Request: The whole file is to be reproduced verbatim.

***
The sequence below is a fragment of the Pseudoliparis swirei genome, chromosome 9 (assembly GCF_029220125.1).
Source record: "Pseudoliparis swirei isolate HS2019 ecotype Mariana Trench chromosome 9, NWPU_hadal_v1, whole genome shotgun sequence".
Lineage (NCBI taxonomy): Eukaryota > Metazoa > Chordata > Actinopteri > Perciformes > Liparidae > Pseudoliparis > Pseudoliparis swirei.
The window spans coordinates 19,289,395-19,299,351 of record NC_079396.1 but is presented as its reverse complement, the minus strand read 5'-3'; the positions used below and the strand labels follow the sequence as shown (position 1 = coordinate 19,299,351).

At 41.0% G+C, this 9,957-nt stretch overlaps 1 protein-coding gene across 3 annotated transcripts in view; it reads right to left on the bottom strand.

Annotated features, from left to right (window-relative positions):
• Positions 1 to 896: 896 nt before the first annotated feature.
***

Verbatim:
The sequence below is a fragment of the Pseudoliparis swirei genome, chromosome 9 (assembly GCF_029220125.1).
Source record: "Pseudoliparis swirei isolate HS2019 ecotype Mariana Trench chromosome 9, NWPU_hadal_v1, whole genome shotgun sequence".
Lineage (NCBI taxonomy): Eukaryota > Metazoa > Chordata > Actinopteri > Perciformes > Liparidae > Pseudoliparis > Pseudoliparis swirei.
The window spans coordinates 19,289,395-19,299,351 of record NC_079396.1 but is presented as its reverse complement, the minus strand read 5'-3'; the positions used below and the strand labels follow the sequence as shown (position 1 = coordinate 19,299,351).

At 41.0% G+C, this 9,957-nt stretch overlaps 1 protein-coding gene across 3 annotated transcripts in view; it reads right to left on the bottom strand.

Annotated features, from left to right (window-relative positions):
• Positions 1 to 896: 896 nt before the first annotated feature.